imagination and refine your instructions to fit the situation. Bear in mind that certain changes that people seek to make will contain more than one element, which is relevant to the next stage of the exercise. When people have thought and decided on their aspect(s) for change, you can ask them to discuss their ideas and feelings in pairs, so as to validate, confirm, reassess their thoughts. Alternatively you can ask people to keep their thoughts to themselves. It depends on the group as to whether you make the exercise 'open' or 'secret'. Next, ask the team members to translate each desired change into a specific positive statement, which (in keeping with the technique), should be in the present tense. If a desired personal change contains more than one behaviour then it can help to break it down into two more more statements. Broadly, the more ambitious and complex the desired change then the more likely it will need breaking down into separate statements, which could be different behaviours or steps. The facilitator should decide and agree with the delegates whether they wish to share their aims and statements with others. It is helpful to share, because people can then work in pairs to to give and receive feedback as to the changes and positive statements which represent the changes desired. People can also then read out their statements to the group, as a first step towards using the statements in the way described on the relaxation and positive statements page. There are various ways to review the exercise, the process, feelings and the outputs, and various ways to agree follow-up actions and commitments if appropriate, all of which depend on the group and the situation, and especially the wishes of the individuals involved. the big word game (understanding and defining aims, purpose, culture, etc) A very simple game for groups of all sizes, and people of all ages and levels of seniority. People can work as individuals, pairs, or teams of three or more, depending on the situation and outcomes and development required. Playing the game with individuals will limit team discussion and cooperation but will produce individual expression; working in teams will prompt team discussion and generate collective expression. The object of the exercise is for the team members to embellish or decorate a big word on a sheet of flip-chart paper. The word can be the same for each person/team or can be different, and can be chosen by the delegates or the facilitator, depending on the outcomes and particular focus required. Short words work better than long words.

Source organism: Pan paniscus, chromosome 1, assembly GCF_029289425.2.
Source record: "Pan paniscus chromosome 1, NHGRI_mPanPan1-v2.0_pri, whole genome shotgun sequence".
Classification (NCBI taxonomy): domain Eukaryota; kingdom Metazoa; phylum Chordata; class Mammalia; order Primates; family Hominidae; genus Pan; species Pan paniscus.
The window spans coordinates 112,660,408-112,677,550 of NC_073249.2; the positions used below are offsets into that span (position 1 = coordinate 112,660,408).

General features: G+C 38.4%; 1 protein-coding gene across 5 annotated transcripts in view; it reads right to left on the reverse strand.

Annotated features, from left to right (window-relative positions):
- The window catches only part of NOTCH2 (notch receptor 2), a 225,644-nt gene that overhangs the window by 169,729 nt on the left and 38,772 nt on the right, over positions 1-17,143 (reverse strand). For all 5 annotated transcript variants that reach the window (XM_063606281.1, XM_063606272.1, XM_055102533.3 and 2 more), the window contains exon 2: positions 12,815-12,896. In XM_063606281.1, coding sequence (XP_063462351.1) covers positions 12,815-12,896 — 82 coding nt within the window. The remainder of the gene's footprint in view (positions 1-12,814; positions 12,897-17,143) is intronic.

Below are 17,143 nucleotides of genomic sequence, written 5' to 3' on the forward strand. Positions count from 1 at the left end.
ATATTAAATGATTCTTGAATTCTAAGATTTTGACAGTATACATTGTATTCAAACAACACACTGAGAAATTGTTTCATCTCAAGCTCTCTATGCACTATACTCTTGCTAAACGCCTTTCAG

The word can be pre-prepared - ie., enlarged and printed in a plain font such as arial, 3-6 inches high, preferably in outline, so as to optimise the opportunity for decoration - and then the printed sheet stuck to the flip-chart sheet, landscape (sideways). Alternatively agree the word with the delegates/team and instruct them to draw it as a simple black outline on the flip-chart sheet. The word should be plain and simple - it's the decoration that matters, and which can be very revealing. Participants must use materials provided, for example, pens, paints, crayons, glitter, glue, textiles - anything, use your imagination - to decorate and embellish the word so as to emphasise what the word means to them, in whatever context the facilitator suggests. The context can be anything that pertains to the session, for example; the organisation's values and positioning, the delegate's personal philosophy (if working as individuals), management culture, customer service effectiveness - any theme will work. This exercise is also ideal for very young people, as well as people at work. The exercise gives delegates the opportunity to express their feelings about the given context, in the way that they choose to decorate the word. Examples of themes/contexts: the organisation, customers, customer service, inter-departmental communications, career opportunities, the school, training and development. Examples of words for decoration: team, boss, staff, teacher, student, school, service, talk, hear, ideas, change, me, us, work. The results of the exercise can easily be displayed, reviewed and discussed, leading to opportunities for actions, which the facilitator can follow through. See also the flags and maxims exercises below. different perspectives exercise (developing mutual understanding between job roles, departments, locations, offices; improving cohesion; defining roles; building virtual teams) This activity is designed to improve team members' understanding of each other's roles and responsibilities, and can produce some exciting output actions. It can also be used in team building workshops and trouble-shooting meetings, also to define roles and responsibilities, develop virtual teams, and to develop inexperienced people's presentations skills and confidence. The exercise can be used at inter-departmental meetings, international conferences where delegates break out into syndicate groups, or in any situation involving people representing different roles or responsibilities who will benefit from learning more about other roles or departments in the organisation, and from the process of building relationships and empathy with